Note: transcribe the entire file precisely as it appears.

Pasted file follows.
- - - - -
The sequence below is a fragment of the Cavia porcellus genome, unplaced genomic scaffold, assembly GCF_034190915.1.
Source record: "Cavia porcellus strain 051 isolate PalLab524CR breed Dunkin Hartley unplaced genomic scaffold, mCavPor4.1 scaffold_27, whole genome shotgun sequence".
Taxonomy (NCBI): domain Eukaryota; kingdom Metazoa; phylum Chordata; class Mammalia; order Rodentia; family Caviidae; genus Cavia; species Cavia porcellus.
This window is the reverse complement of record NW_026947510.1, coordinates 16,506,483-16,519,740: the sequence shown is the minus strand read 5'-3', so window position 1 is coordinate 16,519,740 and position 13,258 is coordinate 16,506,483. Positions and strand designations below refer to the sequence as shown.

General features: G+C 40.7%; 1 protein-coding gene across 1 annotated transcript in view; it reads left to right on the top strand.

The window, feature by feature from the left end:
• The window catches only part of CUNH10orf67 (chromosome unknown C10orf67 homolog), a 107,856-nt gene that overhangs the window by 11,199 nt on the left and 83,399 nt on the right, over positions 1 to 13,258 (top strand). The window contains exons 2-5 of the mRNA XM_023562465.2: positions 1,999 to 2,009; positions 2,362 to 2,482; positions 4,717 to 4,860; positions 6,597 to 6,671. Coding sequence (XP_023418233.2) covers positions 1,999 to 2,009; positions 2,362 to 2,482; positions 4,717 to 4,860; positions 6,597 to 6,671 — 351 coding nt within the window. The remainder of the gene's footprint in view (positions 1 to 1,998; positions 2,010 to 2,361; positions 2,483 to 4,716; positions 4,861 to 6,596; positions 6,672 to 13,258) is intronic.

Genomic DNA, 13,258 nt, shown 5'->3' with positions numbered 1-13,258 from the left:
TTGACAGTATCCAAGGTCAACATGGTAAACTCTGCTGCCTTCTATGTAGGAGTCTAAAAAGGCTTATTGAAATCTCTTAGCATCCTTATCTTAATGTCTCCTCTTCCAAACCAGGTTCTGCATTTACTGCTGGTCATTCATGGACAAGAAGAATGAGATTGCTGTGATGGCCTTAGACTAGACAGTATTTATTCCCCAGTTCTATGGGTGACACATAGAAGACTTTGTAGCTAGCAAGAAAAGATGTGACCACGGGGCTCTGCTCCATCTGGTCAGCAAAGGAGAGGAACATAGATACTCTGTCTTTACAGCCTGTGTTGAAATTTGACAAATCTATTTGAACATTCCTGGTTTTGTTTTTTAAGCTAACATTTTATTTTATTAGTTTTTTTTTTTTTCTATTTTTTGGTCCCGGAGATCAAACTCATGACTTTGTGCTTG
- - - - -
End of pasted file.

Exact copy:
The sequence below is a fragment of the Cavia porcellus genome, unplaced genomic scaffold, assembly GCF_034190915.1.
Source record: "Cavia porcellus strain 051 isolate PalLab524CR breed Dunkin Hartley unplaced genomic scaffold, mCavPor4.1 scaffold_27, whole genome shotgun sequence".
Taxonomy (NCBI): domain Eukaryota; kingdom Metazoa; phylum Chordata; class Mammalia; order Rodentia; family Caviidae; genus Cavia; species Cavia porcellus.
This window is the reverse complement of record NW_026947510.1, coordinates 16,506,483-16,519,740: the sequence shown is the minus strand read 5'-3', so window position 1 is coordinate 16,519,740 and position 13,258 is coordinate 16,506,483. Positions and strand designations below refer to the sequence as shown.

General features: G+C 40.7%; 1 protein-coding gene across 1 annotated transcript in view; it reads left to right on the top strand.

The window, feature by feature from the left end:
• The window catches only part of CUNH10orf67 (chromosome unknown C10orf67 homolog), a 107,856-nt gene that overhangs the window by 11,199 nt on the left and 83,399 nt on the right, over positions 1 to 13,258 (top strand). The window contains exons 2-5 of the mRNA XM_023562465.2: positions 1,999 to 2,009; positions 2,362 to 2,482; positions 4,717 to 4,860; positions 6,597 to 6,671. Coding sequence (XP_023418233.2) covers positions 1,999 to 2,009; positions 2,362 to 2,482; positions 4,717 to 4,860; positions 6,597 to 6,671 — 351 coding nt within the window. The remainder of the gene's footprint in view (positions 1 to 1,998; positions 2,010 to 2,361; positions 2,483 to 4,716; positions 4,861 to 6,596; positions 6,672 to 13,258) is intronic.

Genomic DNA, 13,258 nt, shown 5'->3' with positions numbered 1-13,258 from the left:
TTGACAGTATCCAAGGTCAACATGGTAAACTCTGCTGCCTTCTATGTAGGAGTCTAAAAAGGCTTATTGAAATCTCTTAGCATCCTTATCTTAATGTCTCCTCTTCCAAACCAGGTTCTGCATTTACTGCTGGTCATTCATGGACAAGAAGAATGAGATTGCTGTGATGGCCTTAGACTAGACAGTATTTATTCCCCAGTTCTATGGGTGACACATAGAAGACTTTGTAGCTAGCAAGAAAAGATGTGACCACGGGGCTCTGCTCCATCTGGTCAGCAAAGGAGAGGAACATAGATACTCTGTCTTTACAGCCTGTGTTGAAATTTGACAAATCTATTTGAACATTCCTGGTTTTGTTTTTTAAGCTAACATTTTATTTTATTAGTTTTTTTTTTTTTCTATTTTTTGGTCCCGGAGATCAAACTCATGACTTTGTGCTTG